More than two-thirds of low-income families in South Carolina don't have a high-speed Internet connection, said Jessica Ditto, spokeswoman for Connected Nation, a nonprofit organization that works to increase broadband access in the nation. Overall, 57 ...
education's digital future: "We are a hub for discussion of critical questions about education's digital future. A full generation has been living and learning online, yet participation in formal education is still largely accomplished face-to-face in physical space. This is changing rapidly. Our effort is designed to help people think about and navigate this transformation – through coursework, town-hall forums, expert lectures, and ongoing exchange"
Online Learning Platform, edX, Goes International With The Addition Of Six New ...
When it comes to online education and massive open online courses (a.k.a. “MOOCs”), Udacity and Coursera have stolen most of the attention. But they aren't the only two choices for voracious distance learners out there; in fact, the number of options ...
Online learning provider edX doubles membership | Boston Herald: "EdX, the nonprofit online learning platform devised by Harvard University and the Massachusetts Institute of Technology, said today it has doubled its institutional membership with the addition of six international schools. Australian National University, Delft University of Technology in the Netherlands, Ecole Polytechnique Federale de Lausanne in Switzerland, McGill University and the University of Toronto in Canada, and Rice University in the U.S. are joining the edX consortium. To date, edX has more than 675,000 individuals using its platform and is on track to educate one billion people worldwide in 10 years, officials said. . . ."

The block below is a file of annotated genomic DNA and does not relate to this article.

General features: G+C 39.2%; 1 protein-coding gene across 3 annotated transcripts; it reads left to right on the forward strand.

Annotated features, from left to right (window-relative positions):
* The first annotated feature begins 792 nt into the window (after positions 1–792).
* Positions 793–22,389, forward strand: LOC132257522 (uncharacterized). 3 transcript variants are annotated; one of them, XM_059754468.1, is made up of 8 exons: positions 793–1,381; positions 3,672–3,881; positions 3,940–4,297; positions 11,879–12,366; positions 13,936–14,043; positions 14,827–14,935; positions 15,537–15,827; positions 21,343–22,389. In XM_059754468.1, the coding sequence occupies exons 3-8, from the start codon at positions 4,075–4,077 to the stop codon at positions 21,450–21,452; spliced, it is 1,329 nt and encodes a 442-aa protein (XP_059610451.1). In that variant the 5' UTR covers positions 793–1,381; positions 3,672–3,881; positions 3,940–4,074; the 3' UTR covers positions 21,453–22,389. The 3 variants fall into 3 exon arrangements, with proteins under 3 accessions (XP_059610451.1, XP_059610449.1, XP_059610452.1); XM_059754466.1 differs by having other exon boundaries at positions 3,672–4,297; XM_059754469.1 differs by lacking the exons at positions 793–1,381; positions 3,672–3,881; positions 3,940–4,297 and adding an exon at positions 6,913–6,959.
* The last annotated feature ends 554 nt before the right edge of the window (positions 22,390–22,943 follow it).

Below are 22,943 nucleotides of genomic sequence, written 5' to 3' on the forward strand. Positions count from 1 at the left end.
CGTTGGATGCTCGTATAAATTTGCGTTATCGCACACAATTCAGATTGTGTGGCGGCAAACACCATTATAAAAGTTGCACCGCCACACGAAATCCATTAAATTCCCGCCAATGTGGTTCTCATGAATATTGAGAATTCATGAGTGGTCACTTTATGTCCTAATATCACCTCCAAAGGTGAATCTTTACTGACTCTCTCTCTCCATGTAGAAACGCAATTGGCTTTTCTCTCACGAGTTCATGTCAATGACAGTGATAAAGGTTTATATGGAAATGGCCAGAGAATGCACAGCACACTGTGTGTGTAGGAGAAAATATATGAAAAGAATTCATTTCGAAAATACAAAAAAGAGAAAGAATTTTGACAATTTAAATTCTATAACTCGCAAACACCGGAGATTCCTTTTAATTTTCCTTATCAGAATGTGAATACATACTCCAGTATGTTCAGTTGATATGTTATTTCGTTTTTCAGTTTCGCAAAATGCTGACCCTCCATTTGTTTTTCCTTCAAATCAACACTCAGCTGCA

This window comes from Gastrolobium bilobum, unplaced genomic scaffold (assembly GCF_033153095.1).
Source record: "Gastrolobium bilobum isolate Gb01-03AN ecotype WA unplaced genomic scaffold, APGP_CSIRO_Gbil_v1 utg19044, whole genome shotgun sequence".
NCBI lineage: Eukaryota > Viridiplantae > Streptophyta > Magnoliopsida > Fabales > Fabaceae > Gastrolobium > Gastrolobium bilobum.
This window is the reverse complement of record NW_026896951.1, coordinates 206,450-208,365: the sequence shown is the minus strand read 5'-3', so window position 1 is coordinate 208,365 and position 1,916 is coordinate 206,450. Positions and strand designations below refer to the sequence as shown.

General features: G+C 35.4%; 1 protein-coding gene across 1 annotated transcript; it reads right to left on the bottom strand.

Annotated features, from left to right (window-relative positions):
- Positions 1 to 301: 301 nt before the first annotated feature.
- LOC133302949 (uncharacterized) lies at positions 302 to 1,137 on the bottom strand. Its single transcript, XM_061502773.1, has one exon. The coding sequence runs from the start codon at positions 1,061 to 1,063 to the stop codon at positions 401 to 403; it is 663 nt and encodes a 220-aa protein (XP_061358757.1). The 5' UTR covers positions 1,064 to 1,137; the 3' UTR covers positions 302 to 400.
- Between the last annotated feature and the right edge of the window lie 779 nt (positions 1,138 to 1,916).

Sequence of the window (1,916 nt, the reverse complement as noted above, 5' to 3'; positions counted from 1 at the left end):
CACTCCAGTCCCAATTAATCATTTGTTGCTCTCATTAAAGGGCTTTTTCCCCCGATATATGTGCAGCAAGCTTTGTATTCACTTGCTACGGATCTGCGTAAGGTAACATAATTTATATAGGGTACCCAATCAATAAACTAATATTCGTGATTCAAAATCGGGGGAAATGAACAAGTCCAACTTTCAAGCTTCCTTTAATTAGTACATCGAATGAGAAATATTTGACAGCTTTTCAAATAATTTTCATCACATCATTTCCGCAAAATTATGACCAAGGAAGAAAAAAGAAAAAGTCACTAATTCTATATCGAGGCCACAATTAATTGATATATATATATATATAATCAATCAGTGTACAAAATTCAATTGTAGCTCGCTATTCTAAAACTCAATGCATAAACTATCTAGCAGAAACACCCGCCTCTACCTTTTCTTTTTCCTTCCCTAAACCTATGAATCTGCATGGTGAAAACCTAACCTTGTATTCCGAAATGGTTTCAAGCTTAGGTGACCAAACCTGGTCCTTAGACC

The Trouble With Online College - NYTimes.com: " . . . A five-year study, issued in 2011, tracked 51,000 students enrolled in Washington State community and technical colleges. It found that those who took higher proportions of online courses were less likely to earn degrees or transfer to four-year colleges. The reasons for such failures are well known. Many students, for example, show up at college (or junior college) unprepared to learn, unable to manage time and having failed to master basics like math and English. Lacking confidence as well as competence, these students need engagement with their teachers to feel comfortable and to succeed. What they often get online is estrangement from the instructor who rarely can get to know them directly. Colleges need to improve online courses before they deploy them widely. Moreover, schools with high numbers of students needing remedial education should consider requiring at least some students to demonstrate success in traditional classes before allowing them to take online courses. Interestingly, the center found that students in hybrid classes — those that blended online instruction with a face-to-face component — performed as well academically as those in traditional classes. But hybrid courses are rare, and teaching professors how to manage them is costly and time-consuming. The online revolution offers intriguing opportunities for broadening access to education. But, so far, the evidence shows that poorly designed courses can seriously shortchange the most vulnerable students. . . ."
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